Ex-Wife Too Anxious to Live Outside Kensington Awarded £1m ‘Housing Fund’
A divorcée who says she could not live outside the borough of Kensington in west London and is anxious when not in the locality has been awarded an extra £1m by a judge for a "housing fund."
The woman, who cannot be named for legal reasons, is involved in a court battle with her former husband over his £33m fortune. She told the High Court in London that she needed a £10m payout to meet her "reasonable needs," including a five-storey house worth almost £5m.
The woman told divorce judge, Mrs Justice Roberts, that she felt "frightened" when she left the exclusive west London borough. She dismissed suggestions by her ex-husband that she move to a £2.5m house in "less opulent" Shepherd's Bush or Battersea, and insisted that she be handed a home in "exclusive and sought after prime central Kensington." But Mrs Justice Roberts refused her demands and told her that she “needs to explore different areas.”
The pair were married in 1997 and separated in 2008, with the wife receiving an £8m payout the following year. She now has less than £5m of that initial sum left and went to court this year to ask for more – including a specific demand for the Kensington house. She wished to increase her total assets to £10m, including the value of the home.
Judge not persuaded that less opulent neighbourhoods are undesirable
The judge ordered the ex-husband pay her a £1.15m top-up on the £4.685m that remained from the earlier payout, to enable her to find a new home and create an investment fund giving her a £140,000 yearly income for life.
In refusing the claim for an abode in Kensington, the judge said: "Even allowing for the fact that she clearly has an anxious personality, I am not persuaded that any of these areas can be characterised as unsafe or inappropriate areas, devoid of the kind of amenities usually associated with areas occupied by professional families and others . . . I am entirely persuaded that a step down in her accommodation needs at that juncture is both necessary and appropriate."
Fashion magnate fights former wife’s request for bigger share of his wealth
The former wife of a self-made fashion millionaire won a £2.7m divorce settlement ten years after the couple separated in a claim her ex-husband says was a consequence of her boyfriend leaving her and her jealousy of his younger girlfriend, a court heard.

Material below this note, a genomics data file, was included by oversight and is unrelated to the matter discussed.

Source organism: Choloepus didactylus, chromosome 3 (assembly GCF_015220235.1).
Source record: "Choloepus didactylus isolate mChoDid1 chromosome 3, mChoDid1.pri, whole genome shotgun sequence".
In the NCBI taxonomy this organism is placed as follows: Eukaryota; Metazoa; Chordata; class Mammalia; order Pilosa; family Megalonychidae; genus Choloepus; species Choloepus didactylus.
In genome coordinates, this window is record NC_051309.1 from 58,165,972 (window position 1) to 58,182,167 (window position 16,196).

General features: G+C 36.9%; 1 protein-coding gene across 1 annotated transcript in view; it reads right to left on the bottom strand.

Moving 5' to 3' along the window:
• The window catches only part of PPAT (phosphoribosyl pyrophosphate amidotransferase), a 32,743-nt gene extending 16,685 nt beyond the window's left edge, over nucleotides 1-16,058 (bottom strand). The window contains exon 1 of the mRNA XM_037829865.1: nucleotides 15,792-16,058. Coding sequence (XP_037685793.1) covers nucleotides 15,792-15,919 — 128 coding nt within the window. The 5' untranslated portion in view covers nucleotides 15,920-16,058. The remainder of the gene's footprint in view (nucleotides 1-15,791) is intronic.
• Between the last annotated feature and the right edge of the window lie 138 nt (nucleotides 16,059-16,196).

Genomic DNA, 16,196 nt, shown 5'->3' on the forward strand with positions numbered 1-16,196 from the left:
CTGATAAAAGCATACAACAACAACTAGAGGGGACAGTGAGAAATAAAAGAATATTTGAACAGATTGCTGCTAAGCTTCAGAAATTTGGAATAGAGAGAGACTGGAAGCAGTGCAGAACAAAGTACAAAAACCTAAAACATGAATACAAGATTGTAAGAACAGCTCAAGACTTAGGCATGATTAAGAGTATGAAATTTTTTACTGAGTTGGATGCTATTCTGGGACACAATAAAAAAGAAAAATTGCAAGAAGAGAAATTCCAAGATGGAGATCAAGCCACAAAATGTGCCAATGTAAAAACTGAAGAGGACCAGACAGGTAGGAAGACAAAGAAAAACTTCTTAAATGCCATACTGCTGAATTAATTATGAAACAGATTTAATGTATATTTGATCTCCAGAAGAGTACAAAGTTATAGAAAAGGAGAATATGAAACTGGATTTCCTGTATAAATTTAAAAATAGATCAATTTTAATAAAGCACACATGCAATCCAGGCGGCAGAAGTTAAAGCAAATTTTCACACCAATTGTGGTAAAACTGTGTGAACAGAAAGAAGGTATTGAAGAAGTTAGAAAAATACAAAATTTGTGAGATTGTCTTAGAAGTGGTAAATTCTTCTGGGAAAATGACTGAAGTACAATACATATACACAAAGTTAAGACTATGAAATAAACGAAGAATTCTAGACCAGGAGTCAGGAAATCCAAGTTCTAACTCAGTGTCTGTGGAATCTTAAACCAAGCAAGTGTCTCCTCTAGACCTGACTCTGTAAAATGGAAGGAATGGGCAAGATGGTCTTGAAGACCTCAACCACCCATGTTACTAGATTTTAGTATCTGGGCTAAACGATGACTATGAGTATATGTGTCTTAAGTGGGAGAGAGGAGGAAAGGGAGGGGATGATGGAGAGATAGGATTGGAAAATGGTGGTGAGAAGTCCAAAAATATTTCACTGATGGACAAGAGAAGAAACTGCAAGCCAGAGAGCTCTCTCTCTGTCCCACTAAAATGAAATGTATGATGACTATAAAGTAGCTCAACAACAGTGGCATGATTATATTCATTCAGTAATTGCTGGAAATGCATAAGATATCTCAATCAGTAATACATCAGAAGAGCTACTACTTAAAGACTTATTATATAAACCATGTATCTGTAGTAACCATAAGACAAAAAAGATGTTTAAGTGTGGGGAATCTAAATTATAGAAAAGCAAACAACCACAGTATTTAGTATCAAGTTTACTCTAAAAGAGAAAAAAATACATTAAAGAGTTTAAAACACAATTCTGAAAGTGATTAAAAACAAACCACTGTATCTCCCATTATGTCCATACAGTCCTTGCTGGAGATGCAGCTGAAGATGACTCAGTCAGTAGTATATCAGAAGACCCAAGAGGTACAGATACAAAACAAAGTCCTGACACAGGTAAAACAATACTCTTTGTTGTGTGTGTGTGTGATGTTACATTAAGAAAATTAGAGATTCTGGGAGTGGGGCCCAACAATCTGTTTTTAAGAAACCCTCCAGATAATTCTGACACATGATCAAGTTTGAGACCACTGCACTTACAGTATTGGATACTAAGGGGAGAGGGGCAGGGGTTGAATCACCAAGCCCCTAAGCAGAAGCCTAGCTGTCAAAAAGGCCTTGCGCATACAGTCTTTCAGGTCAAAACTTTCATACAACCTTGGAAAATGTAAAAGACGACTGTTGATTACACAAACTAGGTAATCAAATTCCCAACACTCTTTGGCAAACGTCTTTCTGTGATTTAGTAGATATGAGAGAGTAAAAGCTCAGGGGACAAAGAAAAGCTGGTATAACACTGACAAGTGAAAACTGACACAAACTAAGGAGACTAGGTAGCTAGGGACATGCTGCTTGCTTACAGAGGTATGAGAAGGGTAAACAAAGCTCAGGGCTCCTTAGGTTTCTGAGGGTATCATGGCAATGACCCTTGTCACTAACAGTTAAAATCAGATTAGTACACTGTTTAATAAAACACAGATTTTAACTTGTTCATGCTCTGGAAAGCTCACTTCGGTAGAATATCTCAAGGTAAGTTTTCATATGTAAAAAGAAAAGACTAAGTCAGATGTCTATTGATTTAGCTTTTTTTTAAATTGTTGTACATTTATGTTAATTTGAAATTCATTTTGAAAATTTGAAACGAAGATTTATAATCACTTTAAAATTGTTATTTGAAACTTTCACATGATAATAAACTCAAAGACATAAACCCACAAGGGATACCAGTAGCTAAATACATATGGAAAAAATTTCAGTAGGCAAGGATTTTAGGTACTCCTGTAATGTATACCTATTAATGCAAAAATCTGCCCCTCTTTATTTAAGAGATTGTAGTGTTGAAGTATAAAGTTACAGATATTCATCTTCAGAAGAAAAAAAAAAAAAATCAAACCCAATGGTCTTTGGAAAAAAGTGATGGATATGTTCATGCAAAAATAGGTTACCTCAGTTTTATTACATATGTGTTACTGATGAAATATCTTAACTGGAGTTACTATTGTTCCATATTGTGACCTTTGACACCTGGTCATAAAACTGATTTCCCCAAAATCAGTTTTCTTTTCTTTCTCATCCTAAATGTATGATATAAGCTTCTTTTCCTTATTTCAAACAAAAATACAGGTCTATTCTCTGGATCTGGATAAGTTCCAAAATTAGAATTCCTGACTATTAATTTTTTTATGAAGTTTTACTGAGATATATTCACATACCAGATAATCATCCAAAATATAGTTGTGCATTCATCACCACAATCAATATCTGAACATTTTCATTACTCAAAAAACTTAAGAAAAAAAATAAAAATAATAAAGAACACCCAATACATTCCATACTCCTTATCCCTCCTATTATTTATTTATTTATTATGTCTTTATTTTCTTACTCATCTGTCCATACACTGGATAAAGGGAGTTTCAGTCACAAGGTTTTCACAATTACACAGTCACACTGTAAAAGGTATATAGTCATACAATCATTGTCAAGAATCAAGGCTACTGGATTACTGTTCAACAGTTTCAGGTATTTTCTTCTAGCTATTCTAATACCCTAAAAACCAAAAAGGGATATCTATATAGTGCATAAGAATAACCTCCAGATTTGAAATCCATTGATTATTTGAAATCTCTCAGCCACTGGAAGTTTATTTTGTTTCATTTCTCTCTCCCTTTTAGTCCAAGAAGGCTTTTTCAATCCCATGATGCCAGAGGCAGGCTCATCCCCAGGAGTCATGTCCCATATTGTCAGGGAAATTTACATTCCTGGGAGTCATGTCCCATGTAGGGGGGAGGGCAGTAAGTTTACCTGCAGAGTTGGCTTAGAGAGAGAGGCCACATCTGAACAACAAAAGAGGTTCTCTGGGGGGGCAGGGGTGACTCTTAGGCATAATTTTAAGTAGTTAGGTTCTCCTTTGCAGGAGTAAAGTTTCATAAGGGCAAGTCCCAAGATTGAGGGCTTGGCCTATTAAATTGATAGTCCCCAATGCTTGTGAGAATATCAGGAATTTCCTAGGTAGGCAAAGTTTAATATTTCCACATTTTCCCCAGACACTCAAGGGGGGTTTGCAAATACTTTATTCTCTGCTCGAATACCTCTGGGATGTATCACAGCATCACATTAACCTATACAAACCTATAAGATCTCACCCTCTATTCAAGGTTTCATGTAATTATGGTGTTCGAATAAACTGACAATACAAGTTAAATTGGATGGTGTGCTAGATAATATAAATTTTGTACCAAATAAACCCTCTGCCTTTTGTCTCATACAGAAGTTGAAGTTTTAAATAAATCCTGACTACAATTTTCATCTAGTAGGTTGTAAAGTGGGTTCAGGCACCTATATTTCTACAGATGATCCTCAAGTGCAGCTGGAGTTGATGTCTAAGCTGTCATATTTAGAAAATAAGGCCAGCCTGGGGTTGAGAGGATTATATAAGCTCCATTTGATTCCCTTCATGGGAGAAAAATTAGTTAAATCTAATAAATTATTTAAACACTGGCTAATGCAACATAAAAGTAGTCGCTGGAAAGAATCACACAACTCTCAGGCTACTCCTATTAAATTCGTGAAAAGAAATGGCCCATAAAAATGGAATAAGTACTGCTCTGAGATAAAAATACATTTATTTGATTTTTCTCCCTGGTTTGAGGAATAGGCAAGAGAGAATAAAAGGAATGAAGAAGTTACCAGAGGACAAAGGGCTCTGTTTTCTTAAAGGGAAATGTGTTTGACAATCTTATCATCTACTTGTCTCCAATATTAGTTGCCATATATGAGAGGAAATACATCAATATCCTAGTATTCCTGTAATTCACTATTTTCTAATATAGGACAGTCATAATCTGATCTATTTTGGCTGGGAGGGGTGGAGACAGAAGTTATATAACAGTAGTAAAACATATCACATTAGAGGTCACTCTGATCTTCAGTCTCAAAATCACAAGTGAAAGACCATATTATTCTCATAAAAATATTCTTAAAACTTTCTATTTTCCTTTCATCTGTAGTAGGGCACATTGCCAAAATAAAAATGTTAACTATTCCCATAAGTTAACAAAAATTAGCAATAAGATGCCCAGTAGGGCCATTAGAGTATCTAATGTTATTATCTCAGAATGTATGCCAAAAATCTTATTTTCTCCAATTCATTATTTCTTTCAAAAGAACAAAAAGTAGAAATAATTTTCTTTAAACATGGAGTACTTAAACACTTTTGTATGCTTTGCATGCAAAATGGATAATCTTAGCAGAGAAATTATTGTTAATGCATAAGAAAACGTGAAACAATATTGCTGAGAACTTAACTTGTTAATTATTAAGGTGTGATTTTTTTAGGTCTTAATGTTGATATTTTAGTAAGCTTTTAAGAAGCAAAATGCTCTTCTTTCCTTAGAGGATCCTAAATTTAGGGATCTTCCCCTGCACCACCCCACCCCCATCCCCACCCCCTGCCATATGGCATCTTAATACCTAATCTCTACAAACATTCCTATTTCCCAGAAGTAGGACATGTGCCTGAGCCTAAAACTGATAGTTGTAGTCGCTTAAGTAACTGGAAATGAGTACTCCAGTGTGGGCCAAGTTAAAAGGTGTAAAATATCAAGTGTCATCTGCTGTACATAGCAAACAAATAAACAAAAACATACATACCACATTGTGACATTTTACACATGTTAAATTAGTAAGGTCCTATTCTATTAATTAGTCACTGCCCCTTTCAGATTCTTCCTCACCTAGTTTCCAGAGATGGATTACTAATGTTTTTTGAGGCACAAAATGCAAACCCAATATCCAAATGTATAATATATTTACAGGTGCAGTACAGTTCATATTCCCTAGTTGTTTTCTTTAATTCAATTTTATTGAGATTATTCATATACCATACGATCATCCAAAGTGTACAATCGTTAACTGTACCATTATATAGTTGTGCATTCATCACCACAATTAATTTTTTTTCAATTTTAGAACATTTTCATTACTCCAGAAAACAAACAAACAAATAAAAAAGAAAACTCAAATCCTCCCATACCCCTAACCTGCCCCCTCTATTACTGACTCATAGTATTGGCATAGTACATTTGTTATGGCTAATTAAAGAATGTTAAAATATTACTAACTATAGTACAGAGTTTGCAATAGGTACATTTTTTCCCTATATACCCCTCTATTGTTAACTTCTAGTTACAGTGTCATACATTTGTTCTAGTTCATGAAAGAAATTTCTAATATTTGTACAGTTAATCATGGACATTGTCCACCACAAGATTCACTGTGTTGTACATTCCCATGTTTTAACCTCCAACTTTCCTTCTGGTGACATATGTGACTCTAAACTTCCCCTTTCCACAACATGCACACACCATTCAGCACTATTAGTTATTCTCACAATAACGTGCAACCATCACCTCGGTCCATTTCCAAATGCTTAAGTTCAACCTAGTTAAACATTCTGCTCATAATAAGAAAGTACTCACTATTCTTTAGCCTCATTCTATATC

Glen Briers gave his wife Nicola £150,000 to pay off the mortgage and let her keep their £700,000 family home when they divorced in 2005, the court was told. She also received a £10,000-a-year salary and child maintenance – but he kept the business, which at one point was turning over £1m a year. Mr Briers said they made a "verbal agreement" at the time and that the "settlement" would represent a clean break between them.
After her relationship with her new partner broke down, Mrs Briers went to court asking for more from Mr Briers. Last year, a judge ruled that she should receive a further £2.7m of his assets of £10m. Mr Briers is asking the Court of Appeal to overturn the ruling, claiming that it was unfair and left her “in a position which is excessively favourable.”
Justin Warshaw, QC, for Mrs Briers, said that no legal settlement had been finalised. The deal they reached at the time was “not negotiated . . . but dictated by the husband,” he said. He said his client deserved her share of Mr Briers' fortune, for her “huge contribution” in caring for the children while the business grew.
Jonathan Cohen QC, for Mr Briers, told the Appeal Court it was unfair for him to now have to share the fruits of his hard work over a decade after the split.
Mr Cohen added: "This was not an undivided asset – the total assets had been divided, with the husband receiving the company and the wife the bulk of the remaining assets. The judge has provided the wife with a windfall which has no logical justification."
The judges reserved their decision.
Buckinghamshire's family law experts
If you would like to discuss any aspect of family law, are considering divorce proceedings or a trial separation, or want to draw up a pre or post-nuptial agreement, call us in absolute confidence on 03456 381381. Alternatively, email us at firstname.lastname@example.org.
Contact our office
Make an enquiry